In today’s hyper-competitive manufacturing environment, those who don’t improve risk being left behind. Continuous improvement has long been the goal of a slate of methodologies, including Lean, Six Sigma, and others. But what is continuous improvement in the manufacturing sector? How can a company initiate a journey using best practices and advanced technology to improve and optimize manufacturing processes?
Deeply rooted in the Lean manufacturing movement that grew out of the Toyota Production System (TPS), most process improvement programs follow a model focused on eliminating waste. Waste elimination within several categories can lead to an overall improvement of maintainable processes over time.
According to the Toyota Production system, there are three categories of waste:
Muda is a class of waste that focuses on non-value-added work. Muda recognizes two distinct types of activities that don’t add value. The first is part of the production process and impacts the end customer. It’s eliminated if it adds no value to the production process or the customer. If it adds value to the end customer, such as safety checks, then it’s allowed.
The second type is referred to as the Seven Wastes and includes:
While Muda focuses on process waste, Mura is centered on capacity issues. It means “unevenness” and can trigger the Seven Wastes listed in Muda. Therefore, one comes from the other, compounding the impact of the waste in question.
One example would be a midstream process that requires slower processing due to the performance characteristics of the material used. In this case, upstream processes bottleneck and cause delays or excess transport while downstream production processes starve for the material.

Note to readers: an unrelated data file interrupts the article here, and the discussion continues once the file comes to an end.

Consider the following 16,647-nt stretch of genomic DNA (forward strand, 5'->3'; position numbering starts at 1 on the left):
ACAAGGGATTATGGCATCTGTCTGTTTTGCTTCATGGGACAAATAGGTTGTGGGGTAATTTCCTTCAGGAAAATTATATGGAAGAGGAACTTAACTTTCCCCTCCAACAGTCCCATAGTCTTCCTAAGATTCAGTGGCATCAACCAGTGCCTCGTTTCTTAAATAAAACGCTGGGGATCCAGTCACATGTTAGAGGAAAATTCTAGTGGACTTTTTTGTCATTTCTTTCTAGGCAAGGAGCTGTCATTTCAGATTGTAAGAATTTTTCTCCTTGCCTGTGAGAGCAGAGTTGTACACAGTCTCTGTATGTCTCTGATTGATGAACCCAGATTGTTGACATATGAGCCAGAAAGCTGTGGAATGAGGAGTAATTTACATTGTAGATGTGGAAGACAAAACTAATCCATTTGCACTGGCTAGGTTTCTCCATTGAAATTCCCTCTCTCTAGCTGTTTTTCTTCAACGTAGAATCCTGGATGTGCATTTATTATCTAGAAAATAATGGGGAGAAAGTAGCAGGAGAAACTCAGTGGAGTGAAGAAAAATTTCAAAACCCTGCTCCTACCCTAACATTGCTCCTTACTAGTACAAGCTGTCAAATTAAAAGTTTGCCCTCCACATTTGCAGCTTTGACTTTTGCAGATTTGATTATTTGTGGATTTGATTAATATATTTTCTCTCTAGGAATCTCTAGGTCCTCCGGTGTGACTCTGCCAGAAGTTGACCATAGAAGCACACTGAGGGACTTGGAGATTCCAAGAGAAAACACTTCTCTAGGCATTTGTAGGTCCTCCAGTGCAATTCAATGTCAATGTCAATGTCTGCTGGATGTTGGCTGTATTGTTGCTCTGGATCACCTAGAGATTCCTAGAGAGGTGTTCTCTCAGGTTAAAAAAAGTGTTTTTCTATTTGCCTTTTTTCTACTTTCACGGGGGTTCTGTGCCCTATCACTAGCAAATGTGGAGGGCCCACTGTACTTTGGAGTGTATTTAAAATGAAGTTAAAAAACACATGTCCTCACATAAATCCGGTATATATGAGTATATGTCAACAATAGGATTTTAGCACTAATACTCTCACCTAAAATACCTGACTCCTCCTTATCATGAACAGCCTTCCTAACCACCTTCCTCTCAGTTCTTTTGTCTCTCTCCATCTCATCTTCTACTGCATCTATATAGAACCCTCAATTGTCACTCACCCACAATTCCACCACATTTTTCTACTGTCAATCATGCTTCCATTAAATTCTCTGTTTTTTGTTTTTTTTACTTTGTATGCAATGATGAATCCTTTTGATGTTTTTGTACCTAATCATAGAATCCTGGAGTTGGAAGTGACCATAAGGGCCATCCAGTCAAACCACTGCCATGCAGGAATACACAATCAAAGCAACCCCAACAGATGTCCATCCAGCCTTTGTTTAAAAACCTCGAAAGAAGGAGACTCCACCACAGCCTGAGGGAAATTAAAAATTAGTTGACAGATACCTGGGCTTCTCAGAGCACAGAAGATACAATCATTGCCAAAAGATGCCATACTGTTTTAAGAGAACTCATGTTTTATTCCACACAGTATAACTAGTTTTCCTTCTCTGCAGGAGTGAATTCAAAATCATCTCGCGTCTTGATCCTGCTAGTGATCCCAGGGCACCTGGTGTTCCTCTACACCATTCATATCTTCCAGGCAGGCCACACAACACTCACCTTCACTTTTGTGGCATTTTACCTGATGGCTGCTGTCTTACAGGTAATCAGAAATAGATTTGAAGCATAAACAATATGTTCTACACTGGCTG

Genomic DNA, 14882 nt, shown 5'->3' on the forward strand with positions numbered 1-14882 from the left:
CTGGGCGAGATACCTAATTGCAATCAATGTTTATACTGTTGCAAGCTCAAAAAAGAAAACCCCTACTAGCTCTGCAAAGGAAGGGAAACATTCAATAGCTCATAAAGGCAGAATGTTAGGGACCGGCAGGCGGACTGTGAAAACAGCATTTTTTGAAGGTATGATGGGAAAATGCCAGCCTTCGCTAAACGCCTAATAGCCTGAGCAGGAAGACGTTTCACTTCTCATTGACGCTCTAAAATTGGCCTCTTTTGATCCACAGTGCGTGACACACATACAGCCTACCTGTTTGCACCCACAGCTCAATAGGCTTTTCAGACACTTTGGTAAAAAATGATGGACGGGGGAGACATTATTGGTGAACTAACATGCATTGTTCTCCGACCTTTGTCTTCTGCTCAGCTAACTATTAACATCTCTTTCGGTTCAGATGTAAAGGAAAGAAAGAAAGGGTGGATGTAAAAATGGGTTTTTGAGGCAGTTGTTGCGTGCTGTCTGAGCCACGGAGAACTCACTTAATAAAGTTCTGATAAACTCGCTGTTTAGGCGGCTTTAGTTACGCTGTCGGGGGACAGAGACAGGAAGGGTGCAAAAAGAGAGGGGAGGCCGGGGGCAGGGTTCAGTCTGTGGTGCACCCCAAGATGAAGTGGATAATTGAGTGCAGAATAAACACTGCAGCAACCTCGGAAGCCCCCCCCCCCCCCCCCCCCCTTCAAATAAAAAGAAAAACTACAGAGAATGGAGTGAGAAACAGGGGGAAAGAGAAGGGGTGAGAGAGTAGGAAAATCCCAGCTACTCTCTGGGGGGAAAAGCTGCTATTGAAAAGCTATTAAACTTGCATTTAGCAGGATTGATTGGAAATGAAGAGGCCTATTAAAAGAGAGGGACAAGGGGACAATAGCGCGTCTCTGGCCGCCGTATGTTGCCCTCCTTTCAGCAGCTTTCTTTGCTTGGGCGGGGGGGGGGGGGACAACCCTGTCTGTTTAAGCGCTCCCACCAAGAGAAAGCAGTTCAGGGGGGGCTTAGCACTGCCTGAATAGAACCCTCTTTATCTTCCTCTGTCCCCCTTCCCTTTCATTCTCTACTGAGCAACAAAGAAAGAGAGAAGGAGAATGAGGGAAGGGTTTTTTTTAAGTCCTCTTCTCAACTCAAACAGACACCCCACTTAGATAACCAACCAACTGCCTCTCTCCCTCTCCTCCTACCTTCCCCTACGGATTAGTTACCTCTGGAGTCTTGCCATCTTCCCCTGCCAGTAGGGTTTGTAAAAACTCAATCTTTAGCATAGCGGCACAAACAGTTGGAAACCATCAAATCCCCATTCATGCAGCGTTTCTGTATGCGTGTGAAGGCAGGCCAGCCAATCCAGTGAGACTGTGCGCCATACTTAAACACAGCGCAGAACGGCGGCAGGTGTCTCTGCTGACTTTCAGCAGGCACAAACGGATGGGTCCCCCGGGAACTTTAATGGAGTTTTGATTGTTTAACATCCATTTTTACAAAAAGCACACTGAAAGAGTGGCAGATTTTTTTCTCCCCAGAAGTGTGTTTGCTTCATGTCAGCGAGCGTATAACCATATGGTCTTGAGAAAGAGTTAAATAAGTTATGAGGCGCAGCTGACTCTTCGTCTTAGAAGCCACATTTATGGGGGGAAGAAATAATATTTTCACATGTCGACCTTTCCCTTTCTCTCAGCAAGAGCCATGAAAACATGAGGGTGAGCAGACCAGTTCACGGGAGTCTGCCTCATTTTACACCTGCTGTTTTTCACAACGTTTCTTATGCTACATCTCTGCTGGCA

Some industries can address this by using Just-in-Time or Kanban systems to create a pull throughput rather than a push strategy. The goal is to level the work so the production flow evens out.
Muri focuses on the overburden in the labor aspect of production. While high production rates are every manufacturer’s goal, pushing workers or equipment past their optimum or 100% capacity isn’t sustainable. This waste drives employee issues such as morale, absenteeism, and equipment failure. Lean manufacturing methodology uses standardized work to design and implement sustainable work processes without overburdening people and equipment.
Any company can undertake its continuous improvement journey at any time. But some steps should be followed to ensure that the effort isn’t wasted and that results are maintained.
Here are five ways to achieve a continuous improvement model in the manufacturing process.
IoT was made for the Lean manufacturing process. With real-time data capture and analysis, actionable insights can deliver value and increase the effectiveness of improvement projects. It can also uncover hidden trends and unknown hindrances to production.
Industrial IoT solutions like MachineMetrics enable the autonomous collection, standardization, and contextualization of production data. This provides immediate insight into the performance of an operation, helping manufacturers develop accurate production baselines and identify critical opportunities for improvement.
With complete visibility, continuous improvement leaders can prioritize initiatives and begin to roll out their model of process improvement. The real-time data collected can also directly drive process optimization and automation by providing the information people and systems need to take action.
Learn how you can use an Industrial Data Platform to enable a successful continuous improvement program. Explore the most popular use cases for MachineMetrics and the amount of ROI our customers are experiencing in our latest guide: MachineMetrics Top Use Cases and Value Realization.
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